Three actors were hired in 2010 by Orpea-Clinea, a group of retirement homes and private clinics, as part of an “organized monitoring system,” said the CGT’s lawyer Sofiane Hakiki.
“Under the guise of preventive social risk management, the goal was to take the social pulse, notice hostilities from the management and then approach the union that seemed to be the most dangerous,” Hakiki said.
The fake employees hired as stretcher bearers or as cleaning persons were sent to three different retirement homes in France to make an assessment of the working environment.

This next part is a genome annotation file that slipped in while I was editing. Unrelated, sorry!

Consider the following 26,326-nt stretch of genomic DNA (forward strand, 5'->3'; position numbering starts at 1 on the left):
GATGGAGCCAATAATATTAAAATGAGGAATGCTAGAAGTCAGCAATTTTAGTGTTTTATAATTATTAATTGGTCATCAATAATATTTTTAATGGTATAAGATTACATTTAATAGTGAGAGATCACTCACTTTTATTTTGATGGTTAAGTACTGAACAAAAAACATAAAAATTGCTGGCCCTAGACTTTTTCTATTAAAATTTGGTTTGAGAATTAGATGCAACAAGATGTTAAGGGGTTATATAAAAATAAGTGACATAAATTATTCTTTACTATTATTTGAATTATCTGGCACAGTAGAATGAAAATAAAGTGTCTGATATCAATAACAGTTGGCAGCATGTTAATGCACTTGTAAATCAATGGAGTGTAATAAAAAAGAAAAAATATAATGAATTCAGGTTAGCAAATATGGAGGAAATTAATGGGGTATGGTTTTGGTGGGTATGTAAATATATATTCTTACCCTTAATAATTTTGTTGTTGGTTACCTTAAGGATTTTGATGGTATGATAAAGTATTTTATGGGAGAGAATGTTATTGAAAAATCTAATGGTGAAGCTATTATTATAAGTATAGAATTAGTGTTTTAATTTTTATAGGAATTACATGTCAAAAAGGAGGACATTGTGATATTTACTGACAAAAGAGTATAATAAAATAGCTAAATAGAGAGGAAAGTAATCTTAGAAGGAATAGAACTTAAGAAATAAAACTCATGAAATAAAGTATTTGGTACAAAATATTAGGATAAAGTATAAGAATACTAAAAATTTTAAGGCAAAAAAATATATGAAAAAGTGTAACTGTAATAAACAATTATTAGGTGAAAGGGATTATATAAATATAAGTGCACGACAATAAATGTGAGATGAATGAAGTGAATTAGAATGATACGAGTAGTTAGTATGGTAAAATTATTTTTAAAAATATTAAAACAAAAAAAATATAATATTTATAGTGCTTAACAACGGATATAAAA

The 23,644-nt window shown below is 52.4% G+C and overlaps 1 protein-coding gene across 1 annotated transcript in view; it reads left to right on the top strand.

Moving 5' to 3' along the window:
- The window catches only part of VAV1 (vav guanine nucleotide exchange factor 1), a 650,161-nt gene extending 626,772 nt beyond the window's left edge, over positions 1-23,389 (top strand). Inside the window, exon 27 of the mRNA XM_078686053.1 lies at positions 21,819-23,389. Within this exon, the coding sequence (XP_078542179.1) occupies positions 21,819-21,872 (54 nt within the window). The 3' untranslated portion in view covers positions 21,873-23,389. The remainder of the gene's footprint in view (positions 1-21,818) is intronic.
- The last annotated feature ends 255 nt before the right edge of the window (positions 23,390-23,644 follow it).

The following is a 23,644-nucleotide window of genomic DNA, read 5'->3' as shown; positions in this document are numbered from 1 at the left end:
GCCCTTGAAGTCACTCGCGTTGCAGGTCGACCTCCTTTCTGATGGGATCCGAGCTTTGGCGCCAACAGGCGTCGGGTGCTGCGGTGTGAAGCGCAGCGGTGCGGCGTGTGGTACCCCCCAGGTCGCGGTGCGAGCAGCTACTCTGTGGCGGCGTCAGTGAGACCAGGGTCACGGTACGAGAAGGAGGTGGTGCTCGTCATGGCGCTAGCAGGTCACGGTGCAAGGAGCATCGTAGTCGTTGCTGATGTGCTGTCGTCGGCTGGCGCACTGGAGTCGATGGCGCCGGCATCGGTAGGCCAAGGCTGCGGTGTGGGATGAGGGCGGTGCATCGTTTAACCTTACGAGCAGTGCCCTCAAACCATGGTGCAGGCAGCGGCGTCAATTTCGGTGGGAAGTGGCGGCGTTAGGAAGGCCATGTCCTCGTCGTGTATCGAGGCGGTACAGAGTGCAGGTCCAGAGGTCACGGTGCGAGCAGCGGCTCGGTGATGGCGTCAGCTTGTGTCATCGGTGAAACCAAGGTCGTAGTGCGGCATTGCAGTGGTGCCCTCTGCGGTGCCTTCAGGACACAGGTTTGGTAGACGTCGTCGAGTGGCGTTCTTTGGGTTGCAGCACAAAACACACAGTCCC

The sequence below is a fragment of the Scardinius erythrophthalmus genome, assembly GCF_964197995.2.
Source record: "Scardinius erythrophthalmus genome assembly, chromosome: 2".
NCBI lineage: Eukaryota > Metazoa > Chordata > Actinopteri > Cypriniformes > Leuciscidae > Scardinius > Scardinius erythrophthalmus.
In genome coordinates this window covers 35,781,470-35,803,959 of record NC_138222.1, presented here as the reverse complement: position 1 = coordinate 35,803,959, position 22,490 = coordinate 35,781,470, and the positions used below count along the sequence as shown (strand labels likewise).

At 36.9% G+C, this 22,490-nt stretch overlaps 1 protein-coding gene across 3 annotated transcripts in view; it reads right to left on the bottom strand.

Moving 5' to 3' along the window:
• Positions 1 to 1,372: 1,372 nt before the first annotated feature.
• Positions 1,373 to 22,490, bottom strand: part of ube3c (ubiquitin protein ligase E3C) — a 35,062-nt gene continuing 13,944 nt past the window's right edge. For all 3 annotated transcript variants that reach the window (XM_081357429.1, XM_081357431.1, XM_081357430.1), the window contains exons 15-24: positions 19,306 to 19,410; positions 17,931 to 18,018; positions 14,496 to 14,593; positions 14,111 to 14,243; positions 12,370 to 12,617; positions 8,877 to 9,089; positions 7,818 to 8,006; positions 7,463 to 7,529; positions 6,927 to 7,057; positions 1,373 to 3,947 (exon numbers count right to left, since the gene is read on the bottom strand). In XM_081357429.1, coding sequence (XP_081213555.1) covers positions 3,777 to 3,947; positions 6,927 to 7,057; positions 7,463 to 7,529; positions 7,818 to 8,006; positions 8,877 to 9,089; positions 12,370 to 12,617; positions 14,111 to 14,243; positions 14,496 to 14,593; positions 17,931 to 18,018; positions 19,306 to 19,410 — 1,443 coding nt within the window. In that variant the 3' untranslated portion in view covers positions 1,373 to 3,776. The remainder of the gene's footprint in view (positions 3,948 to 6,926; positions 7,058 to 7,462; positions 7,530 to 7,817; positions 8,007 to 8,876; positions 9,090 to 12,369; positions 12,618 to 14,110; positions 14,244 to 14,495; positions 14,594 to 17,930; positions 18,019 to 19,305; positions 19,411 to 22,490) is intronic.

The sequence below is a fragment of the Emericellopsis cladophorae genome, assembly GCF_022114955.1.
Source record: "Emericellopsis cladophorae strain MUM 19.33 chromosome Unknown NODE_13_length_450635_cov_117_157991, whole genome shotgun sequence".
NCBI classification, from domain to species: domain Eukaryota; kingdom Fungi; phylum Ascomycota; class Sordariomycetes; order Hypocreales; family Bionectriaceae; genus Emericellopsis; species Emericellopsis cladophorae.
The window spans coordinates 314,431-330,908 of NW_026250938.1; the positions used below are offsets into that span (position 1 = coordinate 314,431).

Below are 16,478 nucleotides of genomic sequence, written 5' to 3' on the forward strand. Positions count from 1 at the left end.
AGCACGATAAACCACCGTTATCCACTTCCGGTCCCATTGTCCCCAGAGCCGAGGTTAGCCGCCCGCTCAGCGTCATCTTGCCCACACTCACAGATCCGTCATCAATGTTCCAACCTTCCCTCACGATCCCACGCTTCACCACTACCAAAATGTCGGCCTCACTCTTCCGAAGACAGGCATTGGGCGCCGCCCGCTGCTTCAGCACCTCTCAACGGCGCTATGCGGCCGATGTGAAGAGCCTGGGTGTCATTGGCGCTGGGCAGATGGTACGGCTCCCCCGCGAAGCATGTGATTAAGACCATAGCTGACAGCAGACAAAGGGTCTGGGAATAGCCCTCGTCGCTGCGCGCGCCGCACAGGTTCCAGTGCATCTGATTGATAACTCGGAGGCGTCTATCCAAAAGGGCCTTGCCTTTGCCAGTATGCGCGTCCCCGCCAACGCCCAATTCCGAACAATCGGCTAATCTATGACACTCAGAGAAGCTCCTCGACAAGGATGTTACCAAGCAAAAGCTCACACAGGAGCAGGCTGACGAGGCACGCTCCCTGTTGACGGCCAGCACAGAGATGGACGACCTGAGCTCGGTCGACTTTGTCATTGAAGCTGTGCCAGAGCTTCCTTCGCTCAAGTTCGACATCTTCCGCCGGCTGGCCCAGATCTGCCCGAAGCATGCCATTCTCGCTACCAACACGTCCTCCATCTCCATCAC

The first step was to blend into the masses, then “try to get along with colleagues,” and finally “to take their defence and maybe even get elected in the professional elections,” the lawyer detailed.
The group Orpea-Clinea defended itself by saying this practice had nothing to do with spying and that it was only an “observing experiment”.
Spying on employees is not a new method. Disneyland Paris was condemned to pay a fine of 150,000 euros for looking into the police files of prospective workers. The German company Lidl was also condemned to pay a fine of 1.5 million euros for hiring detectives to watch their employees.